The location of a September 16 police standoff in Decatur, during which a Berne man was shot and critically injured by law enforcement authorities outside the Adams County Superior Court building, was not a random one, according to a county jurist.
And the proximity of the incident to the court building on Third Street could force local policy-makers to implement many of the court security measures recommended more than 10 years earlier.
According to initial police reports, on the Friday evening in question Jerry Nussbaum of Berne was found "waving a handgun and speaking in an erratic and angry manner" in front of the court building. Nussbaum was shot by an officer after allegedly raising his gun toward the police.
But Superior Court Judge Pat Miller this week said Nussbaum apparently was at that location for a very specific reason.
"From what I've been told, he said he was there looking for a judge," said Miller. "He was overheard saying he wanted the damned judges to do their damned jobs."
Because the standoff took place near the court building, Miller is required to submit a full report of the incident, including all police reports, to the State Court of Administration. And that report will likely only reinforce something Miller said has been common knowledge for the past decade or more: Security measures are woefully lacking not only at the Superior Court building but at the county courthouse and county Service Complex, as well.
Those inadequacies, Miller said, were first brought to light following the 1999 shooting death in Decatur of Indiana State Trooper Corey Elson. In anticipation of the pending trial of Mark Lichtenberger, who ultimately was convicted in Elson's slaying, U.S. Marshals Service did a security study of the county's court buildings.
Miller said the 1999 study "gave detailed recommendations on how to improve security," but focused primarily on the county courthouse. Some of those improvements — the least costly ones — were approved by the county commissioners, he said.
Because of the incident earlier this month outside the superior court, Miller expects another visit from the U.S. Marshal Service "to study my building and the Service Complex" and make additional security suggestions. And what they will find, he said, is the nearly complete absence of any court security measures currently in place.
"We have no guards, no metal detectors, no locked doors, no buzzers ... nothing," said the judge. "If Jerry Nussbaum had come to my building at 4 p.m. instead of 10 p.m., well ... that's a scary thought. We have a lot of security problems here that need to be corrected. I'm just not sure how to do that."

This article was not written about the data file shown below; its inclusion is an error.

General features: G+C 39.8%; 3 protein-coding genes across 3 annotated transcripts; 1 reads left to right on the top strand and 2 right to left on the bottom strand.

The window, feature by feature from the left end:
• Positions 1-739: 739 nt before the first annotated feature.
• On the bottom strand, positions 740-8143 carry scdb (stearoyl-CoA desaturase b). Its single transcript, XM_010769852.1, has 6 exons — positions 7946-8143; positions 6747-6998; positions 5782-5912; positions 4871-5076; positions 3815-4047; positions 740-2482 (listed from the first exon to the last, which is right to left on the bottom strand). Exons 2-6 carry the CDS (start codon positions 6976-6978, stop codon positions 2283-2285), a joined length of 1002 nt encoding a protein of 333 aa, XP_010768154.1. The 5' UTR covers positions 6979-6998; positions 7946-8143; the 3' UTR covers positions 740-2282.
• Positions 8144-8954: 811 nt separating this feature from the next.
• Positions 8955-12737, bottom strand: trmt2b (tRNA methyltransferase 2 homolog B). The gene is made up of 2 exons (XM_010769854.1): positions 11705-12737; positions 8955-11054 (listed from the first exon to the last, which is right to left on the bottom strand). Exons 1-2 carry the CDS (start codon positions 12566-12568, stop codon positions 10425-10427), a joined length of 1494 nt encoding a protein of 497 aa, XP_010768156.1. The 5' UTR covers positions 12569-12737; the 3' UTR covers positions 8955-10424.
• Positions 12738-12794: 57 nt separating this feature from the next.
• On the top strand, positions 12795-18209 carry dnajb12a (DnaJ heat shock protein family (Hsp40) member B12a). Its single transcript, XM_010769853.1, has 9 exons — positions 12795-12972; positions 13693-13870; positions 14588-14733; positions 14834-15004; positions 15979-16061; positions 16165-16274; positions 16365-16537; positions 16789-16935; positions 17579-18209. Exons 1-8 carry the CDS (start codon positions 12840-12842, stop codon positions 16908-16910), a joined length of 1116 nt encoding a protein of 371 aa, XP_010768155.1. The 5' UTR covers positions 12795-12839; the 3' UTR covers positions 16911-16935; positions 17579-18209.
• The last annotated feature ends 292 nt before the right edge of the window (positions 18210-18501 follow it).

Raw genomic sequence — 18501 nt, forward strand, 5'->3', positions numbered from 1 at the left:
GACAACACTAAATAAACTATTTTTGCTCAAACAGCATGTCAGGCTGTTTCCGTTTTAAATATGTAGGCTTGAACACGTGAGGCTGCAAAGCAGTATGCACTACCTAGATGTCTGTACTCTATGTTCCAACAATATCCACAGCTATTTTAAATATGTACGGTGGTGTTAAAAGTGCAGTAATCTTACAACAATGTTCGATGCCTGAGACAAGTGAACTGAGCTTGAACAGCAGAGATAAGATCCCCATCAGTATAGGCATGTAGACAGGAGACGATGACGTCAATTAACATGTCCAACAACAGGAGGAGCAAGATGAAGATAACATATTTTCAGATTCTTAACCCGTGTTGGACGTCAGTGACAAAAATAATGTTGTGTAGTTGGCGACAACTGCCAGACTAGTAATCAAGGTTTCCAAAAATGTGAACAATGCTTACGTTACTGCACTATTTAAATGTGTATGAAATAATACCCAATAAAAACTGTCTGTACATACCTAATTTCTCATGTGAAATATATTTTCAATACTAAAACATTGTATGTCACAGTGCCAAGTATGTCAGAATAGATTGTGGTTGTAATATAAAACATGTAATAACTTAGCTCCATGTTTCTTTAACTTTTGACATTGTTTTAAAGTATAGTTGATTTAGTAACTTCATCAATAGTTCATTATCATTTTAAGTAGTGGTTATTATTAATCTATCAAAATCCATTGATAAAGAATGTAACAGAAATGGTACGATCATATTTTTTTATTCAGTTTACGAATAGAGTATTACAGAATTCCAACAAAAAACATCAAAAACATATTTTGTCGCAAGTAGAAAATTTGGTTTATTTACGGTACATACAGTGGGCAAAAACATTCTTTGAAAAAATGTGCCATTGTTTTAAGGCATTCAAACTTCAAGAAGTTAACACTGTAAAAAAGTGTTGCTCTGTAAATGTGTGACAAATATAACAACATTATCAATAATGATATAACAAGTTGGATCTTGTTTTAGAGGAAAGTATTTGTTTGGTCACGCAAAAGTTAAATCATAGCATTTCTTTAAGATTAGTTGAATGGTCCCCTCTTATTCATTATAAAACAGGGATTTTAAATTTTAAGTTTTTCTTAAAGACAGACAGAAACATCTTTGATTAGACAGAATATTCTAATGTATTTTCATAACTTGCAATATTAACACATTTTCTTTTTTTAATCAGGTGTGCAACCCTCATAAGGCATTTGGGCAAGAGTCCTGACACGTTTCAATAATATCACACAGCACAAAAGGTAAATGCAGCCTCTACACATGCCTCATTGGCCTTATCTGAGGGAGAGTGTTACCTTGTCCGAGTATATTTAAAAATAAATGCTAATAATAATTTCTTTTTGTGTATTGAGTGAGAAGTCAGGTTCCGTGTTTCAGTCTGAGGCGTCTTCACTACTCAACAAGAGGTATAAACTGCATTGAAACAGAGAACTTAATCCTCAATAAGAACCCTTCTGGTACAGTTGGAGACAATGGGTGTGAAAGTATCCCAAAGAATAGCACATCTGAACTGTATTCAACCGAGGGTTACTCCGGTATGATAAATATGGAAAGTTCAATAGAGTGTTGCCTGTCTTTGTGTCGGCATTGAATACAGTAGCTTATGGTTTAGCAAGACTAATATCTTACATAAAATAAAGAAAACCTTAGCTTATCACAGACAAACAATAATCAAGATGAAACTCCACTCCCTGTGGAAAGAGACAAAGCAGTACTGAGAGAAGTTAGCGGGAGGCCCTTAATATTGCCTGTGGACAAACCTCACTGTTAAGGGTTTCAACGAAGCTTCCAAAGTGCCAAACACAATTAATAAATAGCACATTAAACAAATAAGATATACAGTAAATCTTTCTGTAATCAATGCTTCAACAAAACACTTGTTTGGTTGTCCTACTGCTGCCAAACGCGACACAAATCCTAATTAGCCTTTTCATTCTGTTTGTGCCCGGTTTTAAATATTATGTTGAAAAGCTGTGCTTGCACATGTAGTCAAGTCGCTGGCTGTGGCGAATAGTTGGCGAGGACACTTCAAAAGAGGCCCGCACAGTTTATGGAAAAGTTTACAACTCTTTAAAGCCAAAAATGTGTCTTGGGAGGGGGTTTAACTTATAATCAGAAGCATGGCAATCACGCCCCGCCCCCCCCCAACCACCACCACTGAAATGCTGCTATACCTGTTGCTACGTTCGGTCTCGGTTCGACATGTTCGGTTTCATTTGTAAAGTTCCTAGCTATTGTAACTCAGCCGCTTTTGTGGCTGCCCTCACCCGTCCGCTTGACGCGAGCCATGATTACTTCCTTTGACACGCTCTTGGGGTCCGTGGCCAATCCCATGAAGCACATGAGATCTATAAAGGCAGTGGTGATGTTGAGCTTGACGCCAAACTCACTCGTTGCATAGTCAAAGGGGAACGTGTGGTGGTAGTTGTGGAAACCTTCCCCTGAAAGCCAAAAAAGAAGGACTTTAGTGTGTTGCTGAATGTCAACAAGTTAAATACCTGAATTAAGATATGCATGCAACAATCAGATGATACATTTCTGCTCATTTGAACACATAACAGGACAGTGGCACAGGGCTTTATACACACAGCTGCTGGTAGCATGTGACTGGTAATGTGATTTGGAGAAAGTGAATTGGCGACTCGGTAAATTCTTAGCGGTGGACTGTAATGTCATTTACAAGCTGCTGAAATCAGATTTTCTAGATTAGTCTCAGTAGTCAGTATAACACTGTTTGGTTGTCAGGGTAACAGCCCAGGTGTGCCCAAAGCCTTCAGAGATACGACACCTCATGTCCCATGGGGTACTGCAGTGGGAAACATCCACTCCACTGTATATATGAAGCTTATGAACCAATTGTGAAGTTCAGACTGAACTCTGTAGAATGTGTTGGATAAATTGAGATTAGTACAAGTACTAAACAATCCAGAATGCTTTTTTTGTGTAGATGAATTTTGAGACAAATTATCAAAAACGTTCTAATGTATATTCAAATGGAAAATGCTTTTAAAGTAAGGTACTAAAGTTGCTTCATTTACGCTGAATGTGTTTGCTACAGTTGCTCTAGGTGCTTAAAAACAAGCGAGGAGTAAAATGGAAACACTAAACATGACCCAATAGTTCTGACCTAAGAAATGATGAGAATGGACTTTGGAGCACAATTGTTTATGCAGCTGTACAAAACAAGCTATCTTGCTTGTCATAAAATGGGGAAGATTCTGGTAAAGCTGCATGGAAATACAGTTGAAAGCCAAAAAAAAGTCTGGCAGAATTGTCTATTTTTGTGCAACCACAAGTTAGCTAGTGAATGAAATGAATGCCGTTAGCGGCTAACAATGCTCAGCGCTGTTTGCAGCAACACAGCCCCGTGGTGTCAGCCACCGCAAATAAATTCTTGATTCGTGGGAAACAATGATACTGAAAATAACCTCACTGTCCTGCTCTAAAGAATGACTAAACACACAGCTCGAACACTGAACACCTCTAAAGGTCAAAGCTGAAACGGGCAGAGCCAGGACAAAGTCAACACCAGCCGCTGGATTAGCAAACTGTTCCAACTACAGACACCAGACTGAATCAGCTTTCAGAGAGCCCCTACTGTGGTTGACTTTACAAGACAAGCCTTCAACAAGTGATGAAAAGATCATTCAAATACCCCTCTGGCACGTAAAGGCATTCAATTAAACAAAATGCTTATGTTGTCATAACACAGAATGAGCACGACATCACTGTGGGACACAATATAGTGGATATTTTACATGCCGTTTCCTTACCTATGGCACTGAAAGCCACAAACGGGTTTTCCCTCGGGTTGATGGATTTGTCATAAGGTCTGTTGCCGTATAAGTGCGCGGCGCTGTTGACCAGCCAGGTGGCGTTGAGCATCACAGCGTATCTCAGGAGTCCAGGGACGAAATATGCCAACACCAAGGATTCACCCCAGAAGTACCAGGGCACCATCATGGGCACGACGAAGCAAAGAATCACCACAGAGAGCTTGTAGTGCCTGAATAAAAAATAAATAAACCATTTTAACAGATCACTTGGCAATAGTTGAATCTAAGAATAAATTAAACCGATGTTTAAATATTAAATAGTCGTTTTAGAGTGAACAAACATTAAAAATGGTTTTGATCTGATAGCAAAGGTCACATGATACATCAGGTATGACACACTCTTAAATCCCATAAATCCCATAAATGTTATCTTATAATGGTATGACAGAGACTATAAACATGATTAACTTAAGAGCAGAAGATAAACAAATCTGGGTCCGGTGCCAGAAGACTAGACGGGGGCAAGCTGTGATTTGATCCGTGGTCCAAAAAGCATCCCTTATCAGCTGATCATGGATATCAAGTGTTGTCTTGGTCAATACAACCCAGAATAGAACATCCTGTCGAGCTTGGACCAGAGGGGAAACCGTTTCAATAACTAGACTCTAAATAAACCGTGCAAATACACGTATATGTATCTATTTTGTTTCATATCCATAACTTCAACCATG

Currently the lone court security measure comes in the form of one police officer who is shared between the superior and circuit courtrooms. That setup, Miller said, is less than ideal. And the September 16 incident outside his court "really drove home the point that things need to change."
But those changes, Miller conceded, will be costly. He has talked with Adams County Circuit Court Judge Frederick Schurger, as well as to judges in neighboring counties and officials at the state level, about the availability of state or federal funding to assist in implementing security updates. He has also talked with Sheriff Shane Rekeweg and Chief Deputy Eric Meyer about possible solutions to the security inadequacies.
Miller said he will continue to research the matter and will make a presentation to the county commissioners "hopefully sooner rather than later." At the same time, he is fully aware that ongoing discussions surrounding a new court building in downtown Decatur will only make it less likely that funding will be approved for improved security measures at the existing court building.
It's not an ideal situation, Miller said. But changes are needed. And until they are, Miller and his court employees will be forced to maintain a heightened sense of awareness while on the job.
The judge said the September 16 incident "rattled my staff a little, but they've taken it in stride the best they can. I'm much more concerned about my staff and the public than I am for my own safety."
He just looks forward to the day when visitors to the court and staffers alike can feel safer in the court environment.